Rosemarie Tong, Feminist Thought: A More Comprehensive Introduction

Marxist Feminism, Part I: Labor, Class and Women

Frank Strong

The first half of Rosemarie Tong’s chapter on Marxist Feminism lays out the basics of Marxist theory in general. She then goes on to draw connections between Marxist ideology and feminist thought.

Marxist theory attempts to explain the structure of modern industrial society with special emphasis on class and labor. According to Marx, society is broken up into two classes containing those who own the means of production (factories, tools, capital) and the laborers who are exploited to produce the items demanded by the ruling classes (Tong, 96). This exploitation is extended to women with the addition of sexism and gender inequality. Marxist feminists are primarily concerned with the division of labor that keeps women in the domestic sphere and men in the workplace (Tong, 110). In addition to this, when women do enter the workforce, they are delegated to jobs that are deemed appropriate for their gender and are usually underpaid for their work.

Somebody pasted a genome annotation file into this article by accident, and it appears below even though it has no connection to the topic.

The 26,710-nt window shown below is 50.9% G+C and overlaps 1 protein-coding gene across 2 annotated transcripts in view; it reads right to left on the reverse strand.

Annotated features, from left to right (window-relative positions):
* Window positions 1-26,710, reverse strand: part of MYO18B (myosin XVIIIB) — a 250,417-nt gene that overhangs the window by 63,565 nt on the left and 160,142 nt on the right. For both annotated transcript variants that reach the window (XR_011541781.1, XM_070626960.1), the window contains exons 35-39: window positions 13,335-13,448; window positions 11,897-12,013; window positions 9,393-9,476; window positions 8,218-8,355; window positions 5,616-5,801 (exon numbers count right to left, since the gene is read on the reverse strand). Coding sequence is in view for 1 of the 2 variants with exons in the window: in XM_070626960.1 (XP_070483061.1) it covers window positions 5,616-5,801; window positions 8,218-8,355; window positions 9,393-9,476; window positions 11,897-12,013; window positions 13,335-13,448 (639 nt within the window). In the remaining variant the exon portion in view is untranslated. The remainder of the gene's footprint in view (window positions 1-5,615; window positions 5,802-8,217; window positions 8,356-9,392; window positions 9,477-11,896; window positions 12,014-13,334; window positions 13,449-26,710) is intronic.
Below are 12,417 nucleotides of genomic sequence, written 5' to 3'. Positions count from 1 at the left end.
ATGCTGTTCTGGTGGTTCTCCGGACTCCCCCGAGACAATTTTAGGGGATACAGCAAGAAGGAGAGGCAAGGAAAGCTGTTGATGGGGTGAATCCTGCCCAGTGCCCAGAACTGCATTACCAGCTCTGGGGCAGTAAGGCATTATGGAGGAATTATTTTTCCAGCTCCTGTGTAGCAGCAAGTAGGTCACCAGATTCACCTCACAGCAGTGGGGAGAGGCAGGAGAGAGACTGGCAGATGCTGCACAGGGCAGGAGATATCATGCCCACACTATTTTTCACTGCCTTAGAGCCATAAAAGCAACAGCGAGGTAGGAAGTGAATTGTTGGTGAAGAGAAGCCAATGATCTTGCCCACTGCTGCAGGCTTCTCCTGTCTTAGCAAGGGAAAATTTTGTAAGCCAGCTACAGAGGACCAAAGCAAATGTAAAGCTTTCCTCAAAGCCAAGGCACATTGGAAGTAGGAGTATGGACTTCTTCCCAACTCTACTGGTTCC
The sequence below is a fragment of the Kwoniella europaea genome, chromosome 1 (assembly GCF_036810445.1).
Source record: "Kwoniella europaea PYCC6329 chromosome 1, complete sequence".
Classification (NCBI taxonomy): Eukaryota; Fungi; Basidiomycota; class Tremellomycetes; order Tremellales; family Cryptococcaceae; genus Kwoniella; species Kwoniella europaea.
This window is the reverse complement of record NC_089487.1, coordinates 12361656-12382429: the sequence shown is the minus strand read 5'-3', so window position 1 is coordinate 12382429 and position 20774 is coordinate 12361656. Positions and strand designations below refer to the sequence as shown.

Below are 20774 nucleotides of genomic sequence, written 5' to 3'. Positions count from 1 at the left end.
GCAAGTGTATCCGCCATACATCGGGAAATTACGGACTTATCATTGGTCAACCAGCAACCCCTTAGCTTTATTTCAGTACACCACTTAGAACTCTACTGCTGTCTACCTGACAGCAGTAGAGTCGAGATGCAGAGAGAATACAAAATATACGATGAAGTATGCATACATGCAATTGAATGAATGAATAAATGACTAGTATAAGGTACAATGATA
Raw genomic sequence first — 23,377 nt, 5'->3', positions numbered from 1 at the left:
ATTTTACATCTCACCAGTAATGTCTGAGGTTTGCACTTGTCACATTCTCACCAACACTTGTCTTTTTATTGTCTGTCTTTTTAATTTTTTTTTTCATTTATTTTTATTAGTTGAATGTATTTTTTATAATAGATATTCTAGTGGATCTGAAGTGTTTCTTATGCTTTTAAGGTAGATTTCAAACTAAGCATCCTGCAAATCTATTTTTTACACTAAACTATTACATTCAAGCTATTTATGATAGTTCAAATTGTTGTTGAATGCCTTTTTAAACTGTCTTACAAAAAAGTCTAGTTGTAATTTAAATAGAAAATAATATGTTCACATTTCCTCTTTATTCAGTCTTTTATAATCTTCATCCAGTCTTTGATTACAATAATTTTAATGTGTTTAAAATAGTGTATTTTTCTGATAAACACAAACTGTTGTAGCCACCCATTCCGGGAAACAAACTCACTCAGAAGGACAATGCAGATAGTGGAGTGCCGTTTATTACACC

Tong also brings up modern conflicts that Marxist feminists are attempting to resolve (Tong, 105). She begins with the idea of making domestic labor more public. According to this idea, meals could be prepared in large eating hall settings. This type of situation, according to the theory’s proponents, would show society the value of women’s work and encourage more equality (Tong, 107). Another issue was the wages-for-housework movement (Tong, 108). This idea suggests that women receive wages for domestic labor either from a husband’s income or from a tax intended to support women’s work.